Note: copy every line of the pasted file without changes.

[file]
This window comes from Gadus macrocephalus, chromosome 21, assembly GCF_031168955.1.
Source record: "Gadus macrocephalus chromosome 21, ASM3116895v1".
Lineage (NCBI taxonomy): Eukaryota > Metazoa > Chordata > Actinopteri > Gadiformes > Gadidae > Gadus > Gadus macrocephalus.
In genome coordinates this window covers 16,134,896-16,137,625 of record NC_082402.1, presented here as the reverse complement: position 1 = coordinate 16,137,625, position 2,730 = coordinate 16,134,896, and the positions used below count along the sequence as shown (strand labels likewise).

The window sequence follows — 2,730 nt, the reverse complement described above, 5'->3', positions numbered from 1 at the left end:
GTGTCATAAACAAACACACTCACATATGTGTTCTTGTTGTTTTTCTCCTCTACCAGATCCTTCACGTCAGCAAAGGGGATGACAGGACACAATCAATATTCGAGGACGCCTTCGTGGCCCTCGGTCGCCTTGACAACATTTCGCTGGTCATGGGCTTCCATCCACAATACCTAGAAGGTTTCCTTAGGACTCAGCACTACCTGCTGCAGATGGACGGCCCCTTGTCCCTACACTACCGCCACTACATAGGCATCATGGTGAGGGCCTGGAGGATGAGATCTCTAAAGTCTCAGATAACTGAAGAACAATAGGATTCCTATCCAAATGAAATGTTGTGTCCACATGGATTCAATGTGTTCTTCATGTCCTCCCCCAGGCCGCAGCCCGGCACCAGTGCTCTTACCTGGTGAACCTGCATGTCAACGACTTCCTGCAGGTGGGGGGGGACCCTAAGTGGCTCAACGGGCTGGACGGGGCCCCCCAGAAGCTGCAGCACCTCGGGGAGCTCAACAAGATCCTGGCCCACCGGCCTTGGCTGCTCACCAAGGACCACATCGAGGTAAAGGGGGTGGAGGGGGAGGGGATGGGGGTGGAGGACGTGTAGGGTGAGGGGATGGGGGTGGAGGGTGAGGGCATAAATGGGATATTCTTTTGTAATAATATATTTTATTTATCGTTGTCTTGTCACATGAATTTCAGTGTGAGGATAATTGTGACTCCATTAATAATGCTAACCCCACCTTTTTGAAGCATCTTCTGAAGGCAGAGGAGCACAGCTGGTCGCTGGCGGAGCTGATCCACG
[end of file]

This window comes from Gadus macrocephalus, chromosome 21, assembly GCF_031168955.1.
Source record: "Gadus macrocephalus chromosome 21, ASM3116895v1".
Lineage (NCBI taxonomy): Eukaryota > Metazoa > Chordata > Actinopteri > Gadiformes > Gadidae > Gadus > Gadus macrocephalus.
In genome coordinates this window covers 16,134,896-16,137,625 of record NC_082402.1, presented here as the reverse complement: position 1 = coordinate 16,137,625, position 2,730 = coordinate 16,134,896, and the positions used below count along the sequence as shown (strand labels likewise).

The window sequence follows — 2,730 nt, the reverse complement described above, 5'->3', positions numbered from 1 at the left end:
GTGTCATAAACAAACACACTCACATATGTGTTCTTGTTGTTTTTCTCCTCTACCAGATCCTTCACGTCAGCAAAGGGGATGACAGGACACAATCAATATTCGAGGACGCCTTCGTGGCCCTCGGTCGCCTTGACAACATTTCGCTGGTCATGGGCTTCCATCCACAATACCTAGAAGGTTTCCTTAGGACTCAGCACTACCTGCTGCAGATGGACGGCCCCTTGTCCCTACACTACCGCCACTACATAGGCATCATGGTGAGGGCCTGGAGGATGAGATCTCTAAAGTCTCAGATAACTGAAGAACAATAGGATTCCTATCCAAATGAAATGTTGTGTCCACATGGATTCAATGTGTTCTTCATGTCCTCCCCCAGGCCGCAGCCCGGCACCAGTGCTCTTACCTGGTGAACCTGCATGTCAACGACTTCCTGCAGGTGGGGGGGGACCCTAAGTGGCTCAACGGGCTGGACGGGGCCCCCCAGAAGCTGCAGCACCTCGGGGAGCTCAACAAGATCCTGGCCCACCGGCCTTGGCTGCTCACCAAGGACCACATCGAGGTAAAGGGGGTGGAGGGGGAGGGGATGGGGGTGGAGGACGTGTAGGGTGAGGGGATGGGGGTGGAGGGTGAGGGCATAAATGGGATATTCTTTTGTAATAATATATTTTATTTATCGTTGTCTTGTCACATGAATTTCAGTGTGAGGATAATTGTGACTCCATTAATAATGCTAACCCCACCTTTTTGAAGCATCTTCTGAAGGCAGAGGAGCACAGCTGGTCGCTGGCGGAGCTGATCCACG